After the publication of “Field of Shadows” Author Dan Waddell will be signing copies from 12 noon today in the Graeme Hick Pavilion. Members and non-members welcome.

 

Copies are priced at £16.99

 

Dan Waddell

The true story of a moment of sporting history, when an English cricket team took on Nazi Germany in the months leading up to WWII.

 

The account of the Gentlemen of Worcestershire’s cricket tour of Berlin in August 1937 is a tale of triumph, of civility over barbarity and hope over despair, but also of the enduring beauty and calm of cricket set in contrast to the fear and brutality of a regime gearing up for war.

 

Berlin 1937: Hitler viewed cricket as a decadent and un-German sport. But somehow, fanatical cricket lover Felix Menzel persuaded the Nazi leaders to invite a crack English side to play his modest band of part time cricketers.

 

The Gentlemen of Worcestershire were the ill-matched group of Englishmen who were to go out to Berlin, led by former Worcestershire County Cricket Club captain Maurice Jewell, and ordered ‘not to lose’ by the MCC.

 

Jewell’s side played three unofficial Test matches against a backdrop of repression, brutality and rising tensions, but despite the shadow being cast by the cataclysmic events which were to follow, the tour proved to be a memorable and remarkable experience for the Englishmen and their German counterparts. It was ten days in which, for those taking part, the politics and tensions faded into the background, and the world was once more a place of sporting passion and good natured camaraderie.

 

‘Cricket is a spell; whatever our worries, whatever ails us, it all recedes when we’re on

the pitch. Standing there, with the sun on your back, watching this occasionally thrilling,

sometimes dull, always compelling game unfold in front of you, the world and its problems

can seem a million miles away.’

 

Two years later and many of those involved in the series were engulfed by war. Men such as Captain Robin Whetherly, who served as a special ops agent, and the heroic Peter Huntington-Whiteley, great-great uncle of model Rosie, who led the secret assault unit created by Ian Fleming.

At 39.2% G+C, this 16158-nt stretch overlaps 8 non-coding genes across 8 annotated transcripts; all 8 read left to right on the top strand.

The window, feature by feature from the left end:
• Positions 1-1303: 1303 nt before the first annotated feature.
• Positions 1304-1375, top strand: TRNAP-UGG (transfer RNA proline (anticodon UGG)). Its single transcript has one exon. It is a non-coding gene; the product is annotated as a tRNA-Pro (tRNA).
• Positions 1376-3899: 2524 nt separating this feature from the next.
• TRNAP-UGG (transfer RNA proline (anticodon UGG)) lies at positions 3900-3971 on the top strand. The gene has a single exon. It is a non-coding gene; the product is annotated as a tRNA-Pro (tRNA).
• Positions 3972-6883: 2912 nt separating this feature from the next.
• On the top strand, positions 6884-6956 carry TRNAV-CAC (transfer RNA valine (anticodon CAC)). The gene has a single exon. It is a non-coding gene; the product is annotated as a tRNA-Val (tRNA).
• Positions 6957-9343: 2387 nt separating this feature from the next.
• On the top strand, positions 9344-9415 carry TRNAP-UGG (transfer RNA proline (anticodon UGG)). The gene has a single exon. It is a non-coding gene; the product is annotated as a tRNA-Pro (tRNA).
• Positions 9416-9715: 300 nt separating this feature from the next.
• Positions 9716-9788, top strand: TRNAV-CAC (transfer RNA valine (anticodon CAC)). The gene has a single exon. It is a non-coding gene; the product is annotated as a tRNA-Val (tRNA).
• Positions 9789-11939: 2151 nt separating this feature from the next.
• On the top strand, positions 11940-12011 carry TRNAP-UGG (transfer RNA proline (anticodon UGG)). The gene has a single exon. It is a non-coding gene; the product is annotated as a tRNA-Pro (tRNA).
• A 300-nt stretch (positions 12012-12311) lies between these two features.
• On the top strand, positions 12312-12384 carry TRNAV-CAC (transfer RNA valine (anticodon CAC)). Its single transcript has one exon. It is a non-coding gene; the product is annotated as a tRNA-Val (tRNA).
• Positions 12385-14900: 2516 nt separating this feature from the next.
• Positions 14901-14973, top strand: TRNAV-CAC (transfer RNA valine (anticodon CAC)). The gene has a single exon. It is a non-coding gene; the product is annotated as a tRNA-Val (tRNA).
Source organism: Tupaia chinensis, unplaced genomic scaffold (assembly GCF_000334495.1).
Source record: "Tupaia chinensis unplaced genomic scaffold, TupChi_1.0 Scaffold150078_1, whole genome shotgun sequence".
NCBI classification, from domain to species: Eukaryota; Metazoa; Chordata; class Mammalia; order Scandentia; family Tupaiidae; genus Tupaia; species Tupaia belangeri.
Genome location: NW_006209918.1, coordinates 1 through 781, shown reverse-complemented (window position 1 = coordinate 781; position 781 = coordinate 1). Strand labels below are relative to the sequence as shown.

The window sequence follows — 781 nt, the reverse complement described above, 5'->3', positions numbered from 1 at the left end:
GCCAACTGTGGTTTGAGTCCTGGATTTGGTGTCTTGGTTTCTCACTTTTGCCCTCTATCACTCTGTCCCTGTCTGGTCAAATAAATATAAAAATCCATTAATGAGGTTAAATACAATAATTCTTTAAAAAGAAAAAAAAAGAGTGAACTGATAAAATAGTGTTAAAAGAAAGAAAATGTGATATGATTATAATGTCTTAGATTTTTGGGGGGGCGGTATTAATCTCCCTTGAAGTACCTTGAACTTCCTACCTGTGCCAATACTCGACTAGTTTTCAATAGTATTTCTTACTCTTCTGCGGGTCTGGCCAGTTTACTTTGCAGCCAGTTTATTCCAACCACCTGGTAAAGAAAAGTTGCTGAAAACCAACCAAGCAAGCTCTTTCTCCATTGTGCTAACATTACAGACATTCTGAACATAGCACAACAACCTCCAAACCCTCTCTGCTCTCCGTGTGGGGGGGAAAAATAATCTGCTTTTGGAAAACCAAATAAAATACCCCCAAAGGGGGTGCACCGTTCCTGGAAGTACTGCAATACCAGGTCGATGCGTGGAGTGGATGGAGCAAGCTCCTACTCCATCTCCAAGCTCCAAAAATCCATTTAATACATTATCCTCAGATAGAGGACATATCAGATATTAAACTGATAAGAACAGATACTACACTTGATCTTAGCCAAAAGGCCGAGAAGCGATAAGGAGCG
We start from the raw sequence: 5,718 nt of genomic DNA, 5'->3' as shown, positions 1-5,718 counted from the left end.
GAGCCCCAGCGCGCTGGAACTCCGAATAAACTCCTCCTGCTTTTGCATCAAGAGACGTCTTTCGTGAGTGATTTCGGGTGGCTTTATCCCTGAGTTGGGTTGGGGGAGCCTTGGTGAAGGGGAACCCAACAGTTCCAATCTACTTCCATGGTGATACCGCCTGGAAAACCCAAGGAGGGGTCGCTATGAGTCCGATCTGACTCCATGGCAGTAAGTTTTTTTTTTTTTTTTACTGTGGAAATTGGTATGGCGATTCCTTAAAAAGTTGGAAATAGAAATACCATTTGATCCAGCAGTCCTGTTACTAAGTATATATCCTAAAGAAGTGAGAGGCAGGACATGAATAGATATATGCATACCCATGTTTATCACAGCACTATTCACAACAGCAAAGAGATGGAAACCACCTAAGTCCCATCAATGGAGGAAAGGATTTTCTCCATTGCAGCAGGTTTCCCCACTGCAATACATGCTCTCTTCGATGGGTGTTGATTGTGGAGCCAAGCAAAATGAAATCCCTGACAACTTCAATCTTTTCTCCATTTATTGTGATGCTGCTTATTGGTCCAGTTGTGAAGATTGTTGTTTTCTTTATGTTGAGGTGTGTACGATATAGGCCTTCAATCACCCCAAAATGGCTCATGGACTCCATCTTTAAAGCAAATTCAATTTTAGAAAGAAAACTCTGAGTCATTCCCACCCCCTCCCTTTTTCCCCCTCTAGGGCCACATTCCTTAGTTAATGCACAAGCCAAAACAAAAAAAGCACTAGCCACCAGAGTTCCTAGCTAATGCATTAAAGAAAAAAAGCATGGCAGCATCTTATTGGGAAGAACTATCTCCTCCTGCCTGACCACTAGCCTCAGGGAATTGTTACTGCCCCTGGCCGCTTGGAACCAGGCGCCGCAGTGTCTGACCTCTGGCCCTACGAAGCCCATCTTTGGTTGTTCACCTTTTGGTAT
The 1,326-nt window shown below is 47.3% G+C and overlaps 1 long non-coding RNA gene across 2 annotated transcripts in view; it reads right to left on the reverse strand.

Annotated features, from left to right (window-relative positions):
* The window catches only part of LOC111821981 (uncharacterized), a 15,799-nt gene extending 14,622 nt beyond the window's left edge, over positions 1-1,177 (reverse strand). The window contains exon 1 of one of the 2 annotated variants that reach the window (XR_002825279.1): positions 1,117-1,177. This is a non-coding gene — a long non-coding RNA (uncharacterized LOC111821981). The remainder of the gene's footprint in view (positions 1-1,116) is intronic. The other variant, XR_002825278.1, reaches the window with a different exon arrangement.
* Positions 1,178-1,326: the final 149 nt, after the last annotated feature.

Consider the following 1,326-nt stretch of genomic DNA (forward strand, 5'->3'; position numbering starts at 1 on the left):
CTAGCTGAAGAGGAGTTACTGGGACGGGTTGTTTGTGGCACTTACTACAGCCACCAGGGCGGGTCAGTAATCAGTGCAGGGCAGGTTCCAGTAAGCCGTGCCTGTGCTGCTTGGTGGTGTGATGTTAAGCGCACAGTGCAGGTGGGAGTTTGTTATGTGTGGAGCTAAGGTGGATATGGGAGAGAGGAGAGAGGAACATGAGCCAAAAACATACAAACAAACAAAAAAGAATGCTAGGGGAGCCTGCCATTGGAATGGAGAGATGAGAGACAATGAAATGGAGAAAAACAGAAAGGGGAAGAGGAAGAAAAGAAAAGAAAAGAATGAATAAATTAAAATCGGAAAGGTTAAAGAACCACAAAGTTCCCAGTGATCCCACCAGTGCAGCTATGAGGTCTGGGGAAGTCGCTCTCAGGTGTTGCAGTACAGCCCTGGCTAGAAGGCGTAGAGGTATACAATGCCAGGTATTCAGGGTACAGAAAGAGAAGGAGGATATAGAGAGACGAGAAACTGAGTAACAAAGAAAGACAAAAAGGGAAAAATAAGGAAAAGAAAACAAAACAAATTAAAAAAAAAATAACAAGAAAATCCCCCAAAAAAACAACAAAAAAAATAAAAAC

Perhaps most remarkable of all was Felix Menzel, a cricket obsessive for the ages. A man who risked life and limb to play cricket under the Nazis and, when the war was done, wandered from the rubble of Berlin with the surviving members of his team to ask a group of astonished English soldiers for a game.

 

Dan Waddell is a journalist, novelist and author of more than a dozen works of non-ficiton. His first crime novel, The Blood Detective, was nominated for three debut awards, including the celebrated CWA New Blood Dagger, and has been published in five countries. He is also the author of the bestselling guide that accompanied the award-winning BBC TV series, Who Do You Think You Are?

 

An exiled Yorkshireman, Dan has been a cricket fanatic all his life. He was a talented junior batsman, played representative cricket for Yorkshire and was even one, briefly, on the payroll of the county club itself. After being lost to journalism for several years, he made a misguided comeback and now captains Acton 2nd XI in the Middlesex County League where, in between taking painkillers, he tries and fails to pass on sage advice to young players. He covered county cricket for two seasons for the Daily Telegraph and his first published book was the history of BBC TV’s cricket coverage , And Welcome to the Highlights, where he got to interview David Gower, Richie Benaud and his boyhood hero, Geoffrey Boycott. It has been downhill ever since…

 

For further information or to request a review copy please contact:

Laura Sherlock | laura@laurashelrockpr.co.uk.